A - I n f o s
a multi-lingual news service by, for, and about anarchists **

News in all languages
Last 40 posts (Homepage) Last two weeks' posts

The last 100 posts, according to language
Castellano_ Català_ Deutsch_ Nederlands_ English_ Français_ Italiano_ Polski_ Português_ Russkyi_ Suomi_ Svenska_ Türkçe_ The.Supplement
First few lines of all posts of last 24 hours || of past 30 days | of 2002 | of 2003

Syndication Of A-Infos - including RDF | How to Syndicate A-Infos
Subscribe to the a-infos newsgroups
{Info on A-Infos}

(en) Rebel Worker Vol.22 No.4 - Report on "Workers' Control" Conference, Sydney 10-12 Oct.

From Jura Books <a-infos-@chaos.apana.org.au>
Date Thu, 25 Dec 2003 15:58:34 +0100 (CET)

A - I N F O S N E W S S E R V I C E
News about and of interest to anarchists
http://ainfos.ca/ http://ainfos.ca/index24.html

From Rebel Worker Vol.22 No.4 (183) Dec-Jan 2004 Paper of the
Anarcho-Syndicalist Network, Subs. $12 pa in Australia $25 pa airmail
overseas. PO Box 92 Broadway 2007 NSW Australia; rworker@chaos.apana.org.au
Was the Workers' Control Conference really a Workers' Control Conference?
As regular readers of RW would know, various people associated with the
Jura Books milieu combined their efforts to present a Conference on
Workers' Control over the period of Friday, October 10th, to Sunday,
October 12th, at the UTS campus at Haymarket, Sydney.

My purpose here is not to evaluate or criticise the content of any of
the talks. Many of these were excellent and provided much food for
thought for workers' control activists. Others were not so good.
One concern I would have liked to have had in the wake of this
conference, would have been the question of whether the event made any
headway towards inculcating the idea of workers' control as a strategy
for the radical democratisation of class society amongst workers. But
since almost no workers turned up despite heavy leafleting this in
itself is an important topic for discussion but must be set aside for
another occasion this hoped for concern of mine is a non-issue. My
primary concern now is whether the conference had an inspiring affect on
those who did attend primarily people associated with the left
political subculture.

To begin musing on this concern I might compare certain aspects of the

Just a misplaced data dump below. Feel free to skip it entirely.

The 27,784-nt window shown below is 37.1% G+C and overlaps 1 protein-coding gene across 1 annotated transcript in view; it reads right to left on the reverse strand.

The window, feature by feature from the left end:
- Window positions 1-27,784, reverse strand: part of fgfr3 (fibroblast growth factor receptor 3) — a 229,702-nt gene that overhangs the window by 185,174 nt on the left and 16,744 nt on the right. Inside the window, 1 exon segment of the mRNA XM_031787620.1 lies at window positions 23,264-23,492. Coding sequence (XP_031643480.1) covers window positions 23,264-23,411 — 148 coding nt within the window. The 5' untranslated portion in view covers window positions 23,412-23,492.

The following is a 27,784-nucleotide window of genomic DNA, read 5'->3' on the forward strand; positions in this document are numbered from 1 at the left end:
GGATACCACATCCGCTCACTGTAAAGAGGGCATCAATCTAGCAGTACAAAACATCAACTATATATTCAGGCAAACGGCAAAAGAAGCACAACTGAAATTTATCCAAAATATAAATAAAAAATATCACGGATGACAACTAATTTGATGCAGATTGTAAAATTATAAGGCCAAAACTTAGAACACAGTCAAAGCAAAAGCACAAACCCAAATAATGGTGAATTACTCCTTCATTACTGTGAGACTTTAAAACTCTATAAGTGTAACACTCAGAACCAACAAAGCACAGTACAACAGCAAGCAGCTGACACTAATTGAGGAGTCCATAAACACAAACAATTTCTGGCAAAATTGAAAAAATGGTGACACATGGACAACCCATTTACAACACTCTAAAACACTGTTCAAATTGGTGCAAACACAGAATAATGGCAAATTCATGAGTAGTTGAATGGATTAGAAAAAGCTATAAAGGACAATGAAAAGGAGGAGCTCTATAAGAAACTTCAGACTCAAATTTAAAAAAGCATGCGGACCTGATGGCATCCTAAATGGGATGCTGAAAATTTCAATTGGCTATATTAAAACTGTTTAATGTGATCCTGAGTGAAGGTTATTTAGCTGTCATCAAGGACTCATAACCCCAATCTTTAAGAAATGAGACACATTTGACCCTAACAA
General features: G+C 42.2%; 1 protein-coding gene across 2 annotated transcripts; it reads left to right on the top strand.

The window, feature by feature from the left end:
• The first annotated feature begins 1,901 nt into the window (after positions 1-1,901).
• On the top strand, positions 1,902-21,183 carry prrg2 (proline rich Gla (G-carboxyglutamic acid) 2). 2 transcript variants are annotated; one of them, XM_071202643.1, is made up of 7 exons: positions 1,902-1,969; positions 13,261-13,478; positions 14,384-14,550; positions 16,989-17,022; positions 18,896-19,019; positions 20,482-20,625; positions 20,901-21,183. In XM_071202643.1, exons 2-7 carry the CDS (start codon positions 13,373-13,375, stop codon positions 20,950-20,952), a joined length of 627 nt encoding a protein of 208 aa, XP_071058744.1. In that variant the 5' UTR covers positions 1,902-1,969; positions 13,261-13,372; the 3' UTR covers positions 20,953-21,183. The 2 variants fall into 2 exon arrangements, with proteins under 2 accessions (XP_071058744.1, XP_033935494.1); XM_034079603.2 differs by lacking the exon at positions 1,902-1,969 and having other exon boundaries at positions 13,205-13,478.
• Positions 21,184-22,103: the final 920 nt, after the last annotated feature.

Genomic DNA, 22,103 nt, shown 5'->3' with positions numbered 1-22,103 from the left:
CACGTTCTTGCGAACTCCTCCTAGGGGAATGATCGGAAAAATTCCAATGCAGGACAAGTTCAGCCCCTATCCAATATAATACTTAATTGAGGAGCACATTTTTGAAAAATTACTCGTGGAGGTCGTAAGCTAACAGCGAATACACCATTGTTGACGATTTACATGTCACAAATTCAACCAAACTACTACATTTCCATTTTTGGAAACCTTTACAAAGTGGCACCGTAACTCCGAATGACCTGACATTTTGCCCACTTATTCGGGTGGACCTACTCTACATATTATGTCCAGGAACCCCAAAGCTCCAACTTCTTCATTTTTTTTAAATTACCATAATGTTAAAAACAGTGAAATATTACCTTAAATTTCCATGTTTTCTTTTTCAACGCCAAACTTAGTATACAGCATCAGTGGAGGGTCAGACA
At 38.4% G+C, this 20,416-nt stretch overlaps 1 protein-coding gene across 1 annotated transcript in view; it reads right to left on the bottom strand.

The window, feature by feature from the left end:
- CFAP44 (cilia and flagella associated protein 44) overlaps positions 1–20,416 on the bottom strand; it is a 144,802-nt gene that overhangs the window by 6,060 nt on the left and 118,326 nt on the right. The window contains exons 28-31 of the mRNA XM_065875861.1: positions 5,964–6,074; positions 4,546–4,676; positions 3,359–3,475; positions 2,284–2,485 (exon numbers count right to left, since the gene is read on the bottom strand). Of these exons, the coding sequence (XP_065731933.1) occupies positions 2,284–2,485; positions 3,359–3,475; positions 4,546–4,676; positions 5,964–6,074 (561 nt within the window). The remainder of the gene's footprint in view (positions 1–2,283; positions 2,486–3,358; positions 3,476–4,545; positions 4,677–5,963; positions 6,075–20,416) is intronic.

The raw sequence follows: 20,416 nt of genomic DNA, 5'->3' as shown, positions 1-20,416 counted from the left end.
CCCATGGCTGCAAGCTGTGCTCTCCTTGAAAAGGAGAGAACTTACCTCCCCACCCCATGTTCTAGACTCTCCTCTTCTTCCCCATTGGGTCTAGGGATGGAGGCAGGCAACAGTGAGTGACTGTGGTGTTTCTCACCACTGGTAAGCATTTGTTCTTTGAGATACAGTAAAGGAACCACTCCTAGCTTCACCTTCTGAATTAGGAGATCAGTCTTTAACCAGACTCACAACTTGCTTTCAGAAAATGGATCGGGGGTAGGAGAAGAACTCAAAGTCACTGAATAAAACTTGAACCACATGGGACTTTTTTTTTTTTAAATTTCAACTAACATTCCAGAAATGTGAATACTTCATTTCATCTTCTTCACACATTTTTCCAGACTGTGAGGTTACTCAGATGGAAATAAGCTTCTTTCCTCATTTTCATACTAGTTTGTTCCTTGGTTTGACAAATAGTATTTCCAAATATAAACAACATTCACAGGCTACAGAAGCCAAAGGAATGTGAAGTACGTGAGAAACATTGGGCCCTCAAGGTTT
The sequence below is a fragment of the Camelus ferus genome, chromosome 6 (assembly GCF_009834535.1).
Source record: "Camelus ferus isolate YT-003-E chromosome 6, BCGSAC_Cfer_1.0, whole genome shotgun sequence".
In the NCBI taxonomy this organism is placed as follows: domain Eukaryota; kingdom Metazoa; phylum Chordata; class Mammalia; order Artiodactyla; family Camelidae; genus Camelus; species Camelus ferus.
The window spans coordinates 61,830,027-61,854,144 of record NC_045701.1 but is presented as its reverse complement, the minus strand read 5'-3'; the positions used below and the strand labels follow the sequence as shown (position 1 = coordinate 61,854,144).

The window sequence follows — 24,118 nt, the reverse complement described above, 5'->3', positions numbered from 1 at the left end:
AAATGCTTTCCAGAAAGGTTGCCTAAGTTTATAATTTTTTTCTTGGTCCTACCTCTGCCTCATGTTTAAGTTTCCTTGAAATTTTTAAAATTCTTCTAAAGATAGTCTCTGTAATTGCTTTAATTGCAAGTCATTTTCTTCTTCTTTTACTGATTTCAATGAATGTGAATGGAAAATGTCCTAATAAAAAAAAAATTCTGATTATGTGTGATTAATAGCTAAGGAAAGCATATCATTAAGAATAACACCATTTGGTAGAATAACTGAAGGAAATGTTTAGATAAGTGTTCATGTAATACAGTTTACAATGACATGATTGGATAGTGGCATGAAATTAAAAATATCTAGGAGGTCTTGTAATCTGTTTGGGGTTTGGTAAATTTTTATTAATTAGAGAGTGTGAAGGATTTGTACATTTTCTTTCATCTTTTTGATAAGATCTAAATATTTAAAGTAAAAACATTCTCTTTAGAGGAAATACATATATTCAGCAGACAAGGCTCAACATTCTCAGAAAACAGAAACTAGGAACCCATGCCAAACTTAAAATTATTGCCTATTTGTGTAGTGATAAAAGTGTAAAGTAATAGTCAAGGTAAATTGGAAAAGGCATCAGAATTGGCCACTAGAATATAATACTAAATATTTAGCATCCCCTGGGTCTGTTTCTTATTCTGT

first workers' control conference held some thirty years ago with the
one just recently past. A major difference is that thirty years ago
most of the people who organised and attended the conference were
working class militants whose lives outside the workplace were, for the
large part, devoted to increasing the social power of workers. Many of
these were associated with the Communist Party of the day which was
actively pushing the strategy of workers' control many were not.

Workers' control for these people held the promise of speeding up and
democratically shaping the militant offensive many workers were already
taking part in as a result of the objective conditions of the time.
Workers had strong bargaining power in the labour markets of the day due
to factors such as effective full employment, the existence of a
building boom in Sydney, etc., so they felt confident in making demands
of bosses and having them met. The confidence produced by the successes
of this militant phase contributed greatly to producing workers' control

It was not merely a greater empowerment within the confines of
capitalism that militant workers pursued. Rather, they perceived the
possibility that collective, democratic, workplace-based industrial and
social activism had revolutionary implications that could lead to the
abolition of capitalism provided that workers could develop and
implement the strategies to take the struggle that far. Ultimately,
capitalism could be replaced with a form of socialism based on the
sovereignty of workers' councils which would be brought into existence
via the strategy of workers' control.

The militants involved with this first workers' control conference in
1973 were working class militants who lived working class lives and
understood first hand from their lived experience what the interests of
working people are. The conference attempted to translate workers'
particular interests into generalised but practical class struggle
strategies, and to popularise these throughout unions and workplaces.
The establishment of socialism was a practical possibility for these

The Workers' Control Conference that was held a few weeks ago was a very
different kettle of fish. This was a workers' control conference at
which there were very few workers, a fact primarily due to the
destructive effects of 20 years of neo-liberal attacks on workers and
unions by bosses and governments, including Labor governments, which has